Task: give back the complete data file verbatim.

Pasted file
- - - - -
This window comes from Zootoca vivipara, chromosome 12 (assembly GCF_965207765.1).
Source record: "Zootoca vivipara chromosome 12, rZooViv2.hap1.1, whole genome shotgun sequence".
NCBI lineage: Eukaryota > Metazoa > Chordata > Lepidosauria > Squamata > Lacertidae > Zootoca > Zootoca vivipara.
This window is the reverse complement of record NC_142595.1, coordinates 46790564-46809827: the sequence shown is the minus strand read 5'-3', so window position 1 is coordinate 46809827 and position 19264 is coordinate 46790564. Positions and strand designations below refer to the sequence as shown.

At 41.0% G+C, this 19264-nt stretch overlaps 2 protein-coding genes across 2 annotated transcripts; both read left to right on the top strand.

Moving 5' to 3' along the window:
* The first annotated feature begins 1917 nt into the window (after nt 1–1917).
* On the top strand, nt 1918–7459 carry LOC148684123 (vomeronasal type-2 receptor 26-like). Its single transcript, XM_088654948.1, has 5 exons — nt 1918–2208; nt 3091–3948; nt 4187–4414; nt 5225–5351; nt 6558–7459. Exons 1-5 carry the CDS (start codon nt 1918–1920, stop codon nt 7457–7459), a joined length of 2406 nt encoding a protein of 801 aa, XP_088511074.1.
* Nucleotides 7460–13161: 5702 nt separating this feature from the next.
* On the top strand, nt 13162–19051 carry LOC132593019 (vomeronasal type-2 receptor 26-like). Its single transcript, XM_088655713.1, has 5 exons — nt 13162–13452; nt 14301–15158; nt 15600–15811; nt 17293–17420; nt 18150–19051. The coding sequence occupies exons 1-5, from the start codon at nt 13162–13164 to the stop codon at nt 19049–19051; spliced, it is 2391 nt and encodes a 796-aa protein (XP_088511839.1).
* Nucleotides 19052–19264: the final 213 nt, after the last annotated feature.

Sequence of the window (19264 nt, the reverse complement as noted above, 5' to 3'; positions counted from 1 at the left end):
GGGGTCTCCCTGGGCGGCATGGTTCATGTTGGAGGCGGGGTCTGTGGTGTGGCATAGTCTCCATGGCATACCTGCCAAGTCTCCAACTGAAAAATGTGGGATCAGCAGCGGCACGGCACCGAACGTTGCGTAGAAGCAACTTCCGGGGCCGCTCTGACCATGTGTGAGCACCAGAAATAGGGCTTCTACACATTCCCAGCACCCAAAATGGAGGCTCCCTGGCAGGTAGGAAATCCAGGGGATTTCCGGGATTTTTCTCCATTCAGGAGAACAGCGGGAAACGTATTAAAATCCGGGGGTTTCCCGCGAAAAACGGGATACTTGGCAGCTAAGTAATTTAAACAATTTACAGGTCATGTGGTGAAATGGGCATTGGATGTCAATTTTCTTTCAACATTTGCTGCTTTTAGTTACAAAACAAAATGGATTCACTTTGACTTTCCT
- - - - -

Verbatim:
This window comes from Zootoca vivipara, chromosome 12 (assembly GCF_965207765.1).
Source record: "Zootoca vivipara chromosome 12, rZooViv2.hap1.1, whole genome shotgun sequence".
NCBI lineage: Eukaryota > Metazoa > Chordata > Lepidosauria > Squamata > Lacertidae > Zootoca > Zootoca vivipara.
This window is the reverse complement of record NC_142595.1, coordinates 46790564-46809827: the sequence shown is the minus strand read 5'-3', so window position 1 is coordinate 46809827 and position 19264 is coordinate 46790564. Positions and strand designations below refer to the sequence as shown.

At 41.0% G+C, this 19264-nt stretch overlaps 2 protein-coding genes across 2 annotated transcripts; both read left to right on the top strand.

Moving 5' to 3' along the window:
* The first annotated feature begins 1917 nt into the window (after nt 1–1917).
* On the top strand, nt 1918–7459 carry LOC148684123 (vomeronasal type-2 receptor 26-like). Its single transcript, XM_088654948.1, has 5 exons — nt 1918–2208; nt 3091–3948; nt 4187–4414; nt 5225–5351; nt 6558–7459. Exons 1-5 carry the CDS (start codon nt 1918–1920, stop codon nt 7457–7459), a joined length of 2406 nt encoding a protein of 801 aa, XP_088511074.1.
* Nucleotides 7460–13161: 5702 nt separating this feature from the next.
* On the top strand, nt 13162–19051 carry LOC132593019 (vomeronasal type-2 receptor 26-like). Its single transcript, XM_088655713.1, has 5 exons — nt 13162–13452; nt 14301–15158; nt 15600–15811; nt 17293–17420; nt 18150–19051. The coding sequence occupies exons 1-5, from the start codon at nt 13162–13164 to the stop codon at nt 19049–19051; spliced, it is 2391 nt and encodes a 796-aa protein (XP_088511839.1).
* Nucleotides 19052–19264: the final 213 nt, after the last annotated feature.

Sequence of the window (19264 nt, the reverse complement as noted above, 5' to 3'; positions counted from 1 at the left end):
GGGGTCTCCCTGGGCGGCATGGTTCATGTTGGAGGCGGGGTCTGTGGTGTGGCATAGTCTCCATGGCATACCTGCCAAGTCTCCAACTGAAAAATGTGGGATCAGCAGCGGCACGGCACCGAACGTTGCGTAGAAGCAACTTCCGGGGCCGCTCTGACCATGTGTGAGCACCAGAAATAGGGCTTCTACACATTCCCAGCACCCAAAATGGAGGCTCCCTGGCAGGTAGGAAATCCAGGGGATTTCCGGGATTTTTCTCCATTCAGGAGAACAGCGGGAAACGTATTAAAATCCGGGGGTTTCCCGCGAAAAACGGGATACTTGGCAGCTAAGTAATTTAAACAATTTACAGGTCATGTGGTGAAATGGGCATTGGATGTCAATTTTCTTTCAACATTTGCTGCTTTTAGTTACAAAACAAAATGGATTCACTTTGACTTTCCT